Most women know the basics of their cycle. It's typically 28-30 days, you ovulate in about the middle of that and if you're pregnant, menses stops. But that's a very, very basic understanding. Did you know that your cycle actually has four parts? Did you know that your body temperature changes to reflect that? And did you know that that fluid that seems to change so much is also a reflection of that? Did you know that your cervix changes? Even your saliva changes!
First, we have menses. That's your period. It lasts 2-5 days in the average woman and your cycle starts on the first day that you bleed--not the first day that you spot. That's Cycle Day 1 or CD1.
On CD 1, your temperature will be a little above its lowest and cervical fluid (also known as cervical mucus or CM, but fluid sounds better, doesn't it?) will be obviously hard to determine. Your cervix will be hard, like the tip of a nose, high up in your body and closed.
The next phase of your cycle is called the follicular phase. That's when your follicles are maturing and growing eggs to be released in the next phase. You grow 5-7 eggs and release FSH (Follicle Stimulating Hormone) that causes the follicles to mature your eggs. They start producing estrogen that, when it peaks, stimulates the release of LH (Luteinizing Hormone) that is detectable by ovulation predictor kits (OPKs). The reason that they require a dark line to be positive is because when the LH peaks, that's when you release your egg(s). The LH surge (the highest concentration of LH) occurs 12-24 hours prior to ovulation but LH begins to rise about 36 hours before ovulation. Your temperature may go up and down a little, but it will stay in the same vicinity during these two weeks (approx).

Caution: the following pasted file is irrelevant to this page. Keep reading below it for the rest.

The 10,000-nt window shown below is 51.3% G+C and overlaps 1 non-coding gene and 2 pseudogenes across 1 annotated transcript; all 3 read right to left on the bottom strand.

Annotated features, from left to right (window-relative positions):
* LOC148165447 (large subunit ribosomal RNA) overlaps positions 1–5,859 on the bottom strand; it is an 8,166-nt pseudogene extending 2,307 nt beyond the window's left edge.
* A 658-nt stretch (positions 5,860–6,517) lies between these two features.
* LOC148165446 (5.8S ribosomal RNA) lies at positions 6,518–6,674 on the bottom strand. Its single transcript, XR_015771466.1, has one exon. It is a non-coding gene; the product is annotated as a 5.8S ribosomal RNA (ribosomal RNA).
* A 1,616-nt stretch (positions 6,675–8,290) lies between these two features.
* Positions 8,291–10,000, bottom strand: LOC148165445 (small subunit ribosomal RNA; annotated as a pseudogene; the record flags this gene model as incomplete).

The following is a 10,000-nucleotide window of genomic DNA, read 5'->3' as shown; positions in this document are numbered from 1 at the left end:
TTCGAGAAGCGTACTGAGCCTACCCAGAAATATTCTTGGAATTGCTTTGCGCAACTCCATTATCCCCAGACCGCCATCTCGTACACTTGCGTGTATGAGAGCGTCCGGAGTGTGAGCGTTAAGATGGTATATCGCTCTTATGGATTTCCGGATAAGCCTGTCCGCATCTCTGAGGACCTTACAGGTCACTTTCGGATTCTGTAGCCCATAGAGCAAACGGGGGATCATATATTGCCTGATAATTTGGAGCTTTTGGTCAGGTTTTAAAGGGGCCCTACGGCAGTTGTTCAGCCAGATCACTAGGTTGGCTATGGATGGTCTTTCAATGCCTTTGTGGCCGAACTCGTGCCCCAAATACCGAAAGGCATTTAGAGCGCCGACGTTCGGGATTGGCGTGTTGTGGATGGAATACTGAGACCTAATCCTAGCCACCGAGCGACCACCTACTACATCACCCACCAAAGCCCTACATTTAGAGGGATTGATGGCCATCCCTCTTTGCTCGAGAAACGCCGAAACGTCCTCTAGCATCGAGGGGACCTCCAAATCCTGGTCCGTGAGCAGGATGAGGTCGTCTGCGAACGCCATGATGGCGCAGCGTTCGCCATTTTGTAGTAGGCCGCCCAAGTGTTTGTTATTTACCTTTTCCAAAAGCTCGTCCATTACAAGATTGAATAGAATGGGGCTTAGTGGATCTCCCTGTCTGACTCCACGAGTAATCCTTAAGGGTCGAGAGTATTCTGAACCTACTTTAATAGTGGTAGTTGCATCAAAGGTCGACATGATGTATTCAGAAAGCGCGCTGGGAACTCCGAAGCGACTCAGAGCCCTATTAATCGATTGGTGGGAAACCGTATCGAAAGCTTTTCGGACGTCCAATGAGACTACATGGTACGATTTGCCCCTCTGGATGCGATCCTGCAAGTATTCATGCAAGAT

Next is ovulation. In a woman with a textbook cycle, this happens on CD 14. This happens when the biggest, most mature egg is released at the peak of your FSH release. Sometimes two or even three mature enough to release. This is what causes fraternal multiples. The rest of the follicles and developing eggs die around CD7 or so.
Just before and during ovulation, your fluid will become watery or like the consistency of egg whites. That's fertile fluid and yes, the most fertile is called EWCM (egg white cervical mucus). It gives sperm the ideal environment to reach the egg (and facilitates sex). Your cervix moves down and opens, becoming soft, like lips. Your temperature may plummet or it may not move at all.
Sperm can live up to five days in a woman's body, so if you have unprotected sex as close as that, you have a chance at having a baby--and probably a girl. It's not very likely, though--sperm rarely lives more than three days and it depends on how 'hospitable' your body is to it.
The final phase is called the luteal phase. The corpus luteum is the dominant follicle, that is transformed by LH and starts producing progesterone. The day after you ovulate, your temperature jumps. In the space of three days, it can rise as much as a whole degree.
Now, all of this temperature stuff can only be monitored first thing in the morning. Basically, you set an alarm that lets you have had at least 3 hours of uninterrupted sleep (mine's set for 9:30am, but I woke up every day for the last two weeks at 8-something and temped--it's important to temp when you first wake up, before you do anything else, to be the most accurate) and take your temp. Write it down or memorize it (or use a thermometer that remembers) and go back to sleep or get up for the day.